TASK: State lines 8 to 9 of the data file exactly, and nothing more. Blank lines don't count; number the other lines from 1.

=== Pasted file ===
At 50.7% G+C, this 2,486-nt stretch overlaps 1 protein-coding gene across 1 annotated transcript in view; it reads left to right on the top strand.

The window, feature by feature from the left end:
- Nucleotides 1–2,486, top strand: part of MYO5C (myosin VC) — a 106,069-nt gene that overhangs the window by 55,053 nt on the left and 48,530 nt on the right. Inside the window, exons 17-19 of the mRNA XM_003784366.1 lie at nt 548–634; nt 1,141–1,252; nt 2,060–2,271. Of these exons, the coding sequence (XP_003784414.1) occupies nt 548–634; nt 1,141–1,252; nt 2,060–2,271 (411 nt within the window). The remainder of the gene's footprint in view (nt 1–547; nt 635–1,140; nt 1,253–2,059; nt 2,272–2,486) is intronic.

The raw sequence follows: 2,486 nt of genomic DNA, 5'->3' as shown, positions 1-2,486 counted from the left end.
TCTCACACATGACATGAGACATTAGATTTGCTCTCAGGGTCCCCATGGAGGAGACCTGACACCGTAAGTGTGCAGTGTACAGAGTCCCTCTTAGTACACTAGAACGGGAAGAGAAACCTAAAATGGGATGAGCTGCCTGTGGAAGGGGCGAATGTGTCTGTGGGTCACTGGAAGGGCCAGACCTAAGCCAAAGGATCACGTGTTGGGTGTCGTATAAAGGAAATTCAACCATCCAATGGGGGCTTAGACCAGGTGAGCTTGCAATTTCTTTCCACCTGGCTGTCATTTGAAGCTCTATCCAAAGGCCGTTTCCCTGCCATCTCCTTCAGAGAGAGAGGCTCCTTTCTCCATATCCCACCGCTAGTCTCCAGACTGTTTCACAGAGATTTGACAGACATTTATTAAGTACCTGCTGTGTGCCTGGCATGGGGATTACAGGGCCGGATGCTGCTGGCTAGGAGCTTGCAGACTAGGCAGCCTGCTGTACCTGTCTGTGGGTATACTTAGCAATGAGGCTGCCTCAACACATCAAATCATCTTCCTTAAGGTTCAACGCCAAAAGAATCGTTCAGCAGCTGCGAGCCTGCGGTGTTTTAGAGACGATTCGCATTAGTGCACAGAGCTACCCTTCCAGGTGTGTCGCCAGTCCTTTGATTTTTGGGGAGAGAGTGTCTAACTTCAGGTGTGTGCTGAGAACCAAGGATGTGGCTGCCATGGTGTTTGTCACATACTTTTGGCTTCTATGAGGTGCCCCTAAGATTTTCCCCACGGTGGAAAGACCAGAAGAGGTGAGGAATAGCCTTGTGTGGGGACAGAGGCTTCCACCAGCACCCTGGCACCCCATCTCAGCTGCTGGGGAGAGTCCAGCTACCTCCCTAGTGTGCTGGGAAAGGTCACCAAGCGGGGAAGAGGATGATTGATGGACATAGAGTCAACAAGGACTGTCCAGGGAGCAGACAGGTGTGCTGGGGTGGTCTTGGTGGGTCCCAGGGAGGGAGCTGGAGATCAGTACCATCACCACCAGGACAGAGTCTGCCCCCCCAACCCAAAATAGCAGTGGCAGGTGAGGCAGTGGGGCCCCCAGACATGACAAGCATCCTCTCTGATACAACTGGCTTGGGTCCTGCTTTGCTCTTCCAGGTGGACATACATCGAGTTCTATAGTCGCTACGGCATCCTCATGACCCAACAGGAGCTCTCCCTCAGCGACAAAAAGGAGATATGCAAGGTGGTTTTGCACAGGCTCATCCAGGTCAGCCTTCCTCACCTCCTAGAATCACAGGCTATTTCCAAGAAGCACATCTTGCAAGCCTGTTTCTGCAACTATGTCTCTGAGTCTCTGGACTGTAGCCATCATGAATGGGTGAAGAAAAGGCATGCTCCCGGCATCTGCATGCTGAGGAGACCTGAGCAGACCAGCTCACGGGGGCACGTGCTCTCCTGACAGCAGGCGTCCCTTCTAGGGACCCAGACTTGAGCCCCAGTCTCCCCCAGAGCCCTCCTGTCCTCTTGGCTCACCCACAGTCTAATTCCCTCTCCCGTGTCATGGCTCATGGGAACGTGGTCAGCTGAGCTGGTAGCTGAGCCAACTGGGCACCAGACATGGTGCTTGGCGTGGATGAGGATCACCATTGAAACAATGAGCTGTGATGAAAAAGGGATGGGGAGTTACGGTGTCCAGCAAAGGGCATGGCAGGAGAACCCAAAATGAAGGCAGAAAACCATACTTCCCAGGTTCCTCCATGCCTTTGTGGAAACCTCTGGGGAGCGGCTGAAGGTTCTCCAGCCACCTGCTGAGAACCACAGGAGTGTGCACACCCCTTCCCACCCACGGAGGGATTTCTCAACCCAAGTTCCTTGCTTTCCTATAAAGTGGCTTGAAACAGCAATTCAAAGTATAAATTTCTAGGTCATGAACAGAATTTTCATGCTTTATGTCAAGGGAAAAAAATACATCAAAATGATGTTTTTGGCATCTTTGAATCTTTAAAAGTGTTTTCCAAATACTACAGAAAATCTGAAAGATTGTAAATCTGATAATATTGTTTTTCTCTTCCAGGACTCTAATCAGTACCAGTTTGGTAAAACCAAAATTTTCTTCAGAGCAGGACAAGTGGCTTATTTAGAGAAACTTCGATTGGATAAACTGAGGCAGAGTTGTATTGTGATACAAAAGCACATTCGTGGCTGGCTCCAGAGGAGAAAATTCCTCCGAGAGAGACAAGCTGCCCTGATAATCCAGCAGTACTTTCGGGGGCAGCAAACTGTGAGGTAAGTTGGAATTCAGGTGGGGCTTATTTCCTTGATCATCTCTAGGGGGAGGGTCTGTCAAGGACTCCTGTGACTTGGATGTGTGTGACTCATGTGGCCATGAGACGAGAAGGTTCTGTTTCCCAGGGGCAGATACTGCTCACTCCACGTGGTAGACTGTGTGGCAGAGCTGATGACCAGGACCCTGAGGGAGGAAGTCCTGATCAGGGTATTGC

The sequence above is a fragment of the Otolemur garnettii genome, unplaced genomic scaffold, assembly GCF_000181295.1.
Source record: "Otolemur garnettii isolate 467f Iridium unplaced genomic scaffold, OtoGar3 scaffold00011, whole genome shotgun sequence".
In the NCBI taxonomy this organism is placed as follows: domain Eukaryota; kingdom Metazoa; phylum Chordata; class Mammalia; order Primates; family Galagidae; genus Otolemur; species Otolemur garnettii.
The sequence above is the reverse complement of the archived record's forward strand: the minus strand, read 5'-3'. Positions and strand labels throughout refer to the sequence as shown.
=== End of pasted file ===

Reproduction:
In the NCBI taxonomy this organism is placed as follows: domain Eukaryota; kingdom Metazoa; phylum Chordata; class Mammalia; order Primates; family Galagidae; genus Otolemur; species Otolemur garnettii.
The sequence above is the reverse complement of the archived record's forward strand: the minus strand, read 5'-3'. Positions and strand labels throughout refer to the sequence as shown.